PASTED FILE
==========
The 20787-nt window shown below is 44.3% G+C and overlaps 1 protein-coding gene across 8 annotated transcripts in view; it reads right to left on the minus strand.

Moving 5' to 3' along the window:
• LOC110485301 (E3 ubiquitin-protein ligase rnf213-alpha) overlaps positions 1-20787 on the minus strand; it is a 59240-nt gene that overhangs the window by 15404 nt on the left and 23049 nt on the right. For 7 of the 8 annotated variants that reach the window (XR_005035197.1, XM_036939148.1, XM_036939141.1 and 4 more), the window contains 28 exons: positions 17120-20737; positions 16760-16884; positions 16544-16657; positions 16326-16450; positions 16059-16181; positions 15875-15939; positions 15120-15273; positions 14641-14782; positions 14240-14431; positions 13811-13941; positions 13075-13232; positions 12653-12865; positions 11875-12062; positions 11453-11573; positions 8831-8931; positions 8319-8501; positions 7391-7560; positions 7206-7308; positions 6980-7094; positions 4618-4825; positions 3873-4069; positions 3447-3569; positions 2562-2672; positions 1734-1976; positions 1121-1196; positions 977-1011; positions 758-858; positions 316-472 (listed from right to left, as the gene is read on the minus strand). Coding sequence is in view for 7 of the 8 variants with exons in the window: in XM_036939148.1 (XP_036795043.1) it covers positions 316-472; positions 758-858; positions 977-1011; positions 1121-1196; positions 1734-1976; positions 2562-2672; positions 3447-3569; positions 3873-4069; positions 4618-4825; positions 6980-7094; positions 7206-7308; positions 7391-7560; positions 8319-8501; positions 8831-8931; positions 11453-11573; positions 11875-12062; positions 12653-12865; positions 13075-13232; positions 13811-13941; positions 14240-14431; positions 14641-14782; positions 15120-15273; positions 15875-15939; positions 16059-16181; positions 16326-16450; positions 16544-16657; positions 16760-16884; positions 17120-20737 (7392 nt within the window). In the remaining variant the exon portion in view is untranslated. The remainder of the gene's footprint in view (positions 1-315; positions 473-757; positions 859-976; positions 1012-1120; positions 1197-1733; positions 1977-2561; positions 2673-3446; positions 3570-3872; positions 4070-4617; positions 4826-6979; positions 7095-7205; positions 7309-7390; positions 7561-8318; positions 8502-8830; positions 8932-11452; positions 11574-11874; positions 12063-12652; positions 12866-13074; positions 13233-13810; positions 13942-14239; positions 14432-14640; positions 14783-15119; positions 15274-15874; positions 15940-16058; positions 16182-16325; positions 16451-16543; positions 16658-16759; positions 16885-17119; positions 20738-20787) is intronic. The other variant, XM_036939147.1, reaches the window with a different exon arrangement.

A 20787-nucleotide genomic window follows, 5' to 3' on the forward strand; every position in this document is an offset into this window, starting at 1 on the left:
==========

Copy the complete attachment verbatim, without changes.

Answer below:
The 20787-nt window shown below is 44.3% G+C and overlaps 1 protein-coding gene across 8 annotated transcripts in view; it reads right to left on the minus strand.

Moving 5' to 3' along the window:
• LOC110485301 (E3 ubiquitin-protein ligase rnf213-alpha) overlaps positions 1-20787 on the minus strand; it is a 59240-nt gene that overhangs the window by 15404 nt on the left and 23049 nt on the right. For 7 of the 8 annotated variants that reach the window (XR_005035197.1, XM_036939148.1, XM_036939141.1 and 4 more), the window contains 28 exons: positions 17120-20737; positions 16760-16884; positions 16544-16657; positions 16326-16450; positions 16059-16181; positions 15875-15939; positions 15120-15273; positions 14641-14782; positions 14240-14431; positions 13811-13941; positions 13075-13232; positions 12653-12865; positions 11875-12062; positions 11453-11573; positions 8831-8931; positions 8319-8501; positions 7391-7560; positions 7206-7308; positions 6980-7094; positions 4618-4825; positions 3873-4069; positions 3447-3569; positions 2562-2672; positions 1734-1976; positions 1121-1196; positions 977-1011; positions 758-858; positions 316-472 (listed from right to left, as the gene is read on the minus strand). Coding sequence is in view for 7 of the 8 variants with exons in the window: in XM_036939148.1 (XP_036795043.1) it covers positions 316-472; positions 758-858; positions 977-1011; positions 1121-1196; positions 1734-1976; positions 2562-2672; positions 3447-3569; positions 3873-4069; positions 4618-4825; positions 6980-7094; positions 7206-7308; positions 7391-7560; positions 8319-8501; positions 8831-8931; positions 11453-11573; positions 11875-12062; positions 12653-12865; positions 13075-13232; positions 13811-13941; positions 14240-14431; positions 14641-14782; positions 15120-15273; positions 15875-15939; positions 16059-16181; positions 16326-16450; positions 16544-16657; positions 16760-16884; positions 17120-20737 (7392 nt within the window). In the remaining variant the exon portion in view is untranslated. The remainder of the gene's footprint in view (positions 1-315; positions 473-757; positions 859-976; positions 1012-1120; positions 1197-1733; positions 1977-2561; positions 2673-3446; positions 3570-3872; positions 4070-4617; positions 4826-6979; positions 7095-7205; positions 7309-7390; positions 7561-8318; positions 8502-8830; positions 8932-11452; positions 11574-11874; positions 12063-12652; positions 12866-13074; positions 13233-13810; positions 13942-14239; positions 14432-14640; positions 14783-15119; positions 15274-15874; positions 15940-16058; positions 16182-16325; positions 16451-16543; positions 16658-16759; positions 16885-17119; positions 20738-20787) is intronic. The other variant, XM_036939147.1, reaches the window with a different exon arrangement.

A 20787-nucleotide genomic window follows, 5' to 3' on the forward strand; every position in this document is an offset into this window, starting at 1 on the left: